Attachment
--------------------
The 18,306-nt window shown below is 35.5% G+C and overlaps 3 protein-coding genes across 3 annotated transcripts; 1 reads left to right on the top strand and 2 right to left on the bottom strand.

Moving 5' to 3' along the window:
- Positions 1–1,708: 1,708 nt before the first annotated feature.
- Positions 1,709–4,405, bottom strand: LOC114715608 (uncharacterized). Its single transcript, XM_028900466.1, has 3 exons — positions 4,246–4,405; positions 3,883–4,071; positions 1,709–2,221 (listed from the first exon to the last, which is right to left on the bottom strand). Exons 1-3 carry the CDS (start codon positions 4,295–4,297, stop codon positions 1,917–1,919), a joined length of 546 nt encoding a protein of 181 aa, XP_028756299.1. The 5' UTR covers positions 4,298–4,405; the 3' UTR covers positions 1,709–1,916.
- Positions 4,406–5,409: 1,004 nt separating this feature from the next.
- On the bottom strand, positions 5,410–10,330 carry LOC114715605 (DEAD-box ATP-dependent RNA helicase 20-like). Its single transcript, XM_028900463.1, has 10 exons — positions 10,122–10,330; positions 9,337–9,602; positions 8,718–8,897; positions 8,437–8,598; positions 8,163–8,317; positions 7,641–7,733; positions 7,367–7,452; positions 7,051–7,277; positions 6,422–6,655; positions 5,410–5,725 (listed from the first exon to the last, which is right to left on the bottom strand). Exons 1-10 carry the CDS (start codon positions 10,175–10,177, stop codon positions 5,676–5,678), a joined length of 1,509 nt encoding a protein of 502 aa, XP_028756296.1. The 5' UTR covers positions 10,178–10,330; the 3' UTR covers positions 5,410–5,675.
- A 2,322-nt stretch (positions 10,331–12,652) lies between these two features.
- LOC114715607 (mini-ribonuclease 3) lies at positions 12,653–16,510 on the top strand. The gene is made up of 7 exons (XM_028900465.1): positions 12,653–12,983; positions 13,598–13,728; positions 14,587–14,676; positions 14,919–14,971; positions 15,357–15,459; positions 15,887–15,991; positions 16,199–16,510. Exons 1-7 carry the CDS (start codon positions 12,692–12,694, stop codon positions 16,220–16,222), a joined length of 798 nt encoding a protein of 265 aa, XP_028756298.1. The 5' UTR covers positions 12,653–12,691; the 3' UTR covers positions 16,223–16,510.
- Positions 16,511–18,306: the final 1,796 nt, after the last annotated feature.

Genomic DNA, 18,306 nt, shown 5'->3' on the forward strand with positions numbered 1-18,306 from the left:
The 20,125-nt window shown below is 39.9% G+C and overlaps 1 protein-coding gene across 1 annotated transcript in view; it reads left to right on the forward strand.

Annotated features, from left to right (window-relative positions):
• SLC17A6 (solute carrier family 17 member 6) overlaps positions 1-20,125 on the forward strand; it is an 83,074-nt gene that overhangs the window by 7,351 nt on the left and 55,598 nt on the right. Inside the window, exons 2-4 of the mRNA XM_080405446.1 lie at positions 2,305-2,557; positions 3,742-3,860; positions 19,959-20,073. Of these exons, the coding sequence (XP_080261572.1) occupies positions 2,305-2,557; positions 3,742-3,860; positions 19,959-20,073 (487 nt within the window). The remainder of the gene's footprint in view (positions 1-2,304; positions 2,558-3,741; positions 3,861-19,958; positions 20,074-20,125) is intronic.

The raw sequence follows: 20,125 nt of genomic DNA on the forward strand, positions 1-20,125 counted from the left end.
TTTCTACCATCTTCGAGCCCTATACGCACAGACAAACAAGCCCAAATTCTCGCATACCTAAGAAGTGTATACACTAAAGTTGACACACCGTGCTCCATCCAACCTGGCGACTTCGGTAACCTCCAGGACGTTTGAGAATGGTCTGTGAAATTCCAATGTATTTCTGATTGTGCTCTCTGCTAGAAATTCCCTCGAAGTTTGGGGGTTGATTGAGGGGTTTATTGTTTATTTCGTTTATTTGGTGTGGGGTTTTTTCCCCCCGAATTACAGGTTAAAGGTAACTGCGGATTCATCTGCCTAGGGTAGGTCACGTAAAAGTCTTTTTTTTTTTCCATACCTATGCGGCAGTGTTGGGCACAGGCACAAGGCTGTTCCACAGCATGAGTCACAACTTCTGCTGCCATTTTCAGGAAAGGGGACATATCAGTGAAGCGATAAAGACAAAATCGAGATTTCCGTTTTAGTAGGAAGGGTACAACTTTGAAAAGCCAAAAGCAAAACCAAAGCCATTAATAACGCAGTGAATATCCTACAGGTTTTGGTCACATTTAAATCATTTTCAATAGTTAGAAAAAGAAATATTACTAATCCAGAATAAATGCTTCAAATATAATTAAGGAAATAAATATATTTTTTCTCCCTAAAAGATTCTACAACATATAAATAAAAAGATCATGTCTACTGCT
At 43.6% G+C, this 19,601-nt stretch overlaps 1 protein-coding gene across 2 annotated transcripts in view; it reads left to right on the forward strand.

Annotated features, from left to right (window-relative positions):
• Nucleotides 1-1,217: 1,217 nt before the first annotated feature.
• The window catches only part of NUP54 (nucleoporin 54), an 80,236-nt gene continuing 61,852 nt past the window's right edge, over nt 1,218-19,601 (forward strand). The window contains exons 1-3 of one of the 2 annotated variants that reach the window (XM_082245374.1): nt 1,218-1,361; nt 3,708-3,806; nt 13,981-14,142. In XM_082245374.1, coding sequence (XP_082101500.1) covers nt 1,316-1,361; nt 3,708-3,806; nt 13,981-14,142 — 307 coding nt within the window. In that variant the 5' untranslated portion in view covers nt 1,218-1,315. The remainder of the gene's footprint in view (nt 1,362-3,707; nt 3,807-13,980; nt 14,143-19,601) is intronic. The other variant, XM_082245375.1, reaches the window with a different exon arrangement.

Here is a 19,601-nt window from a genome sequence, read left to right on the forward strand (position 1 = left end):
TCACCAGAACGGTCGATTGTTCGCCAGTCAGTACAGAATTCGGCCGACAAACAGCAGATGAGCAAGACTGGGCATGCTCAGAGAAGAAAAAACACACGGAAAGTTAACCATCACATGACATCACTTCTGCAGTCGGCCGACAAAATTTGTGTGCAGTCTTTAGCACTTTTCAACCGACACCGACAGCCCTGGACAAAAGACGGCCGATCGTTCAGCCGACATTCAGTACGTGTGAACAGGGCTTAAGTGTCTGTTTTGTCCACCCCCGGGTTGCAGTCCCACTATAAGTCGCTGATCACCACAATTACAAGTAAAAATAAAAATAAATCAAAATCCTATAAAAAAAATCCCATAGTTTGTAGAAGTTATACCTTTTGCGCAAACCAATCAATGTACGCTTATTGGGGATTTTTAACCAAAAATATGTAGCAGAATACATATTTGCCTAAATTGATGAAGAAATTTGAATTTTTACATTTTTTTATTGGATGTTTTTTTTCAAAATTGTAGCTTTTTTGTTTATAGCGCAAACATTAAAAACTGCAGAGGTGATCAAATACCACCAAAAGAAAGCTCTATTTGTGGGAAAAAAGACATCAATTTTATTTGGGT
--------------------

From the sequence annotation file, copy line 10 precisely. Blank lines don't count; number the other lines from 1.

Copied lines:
Genomic DNA, 18,306 nt, shown 5'->3' on the forward strand with positions numbered 1-18,306 from the left: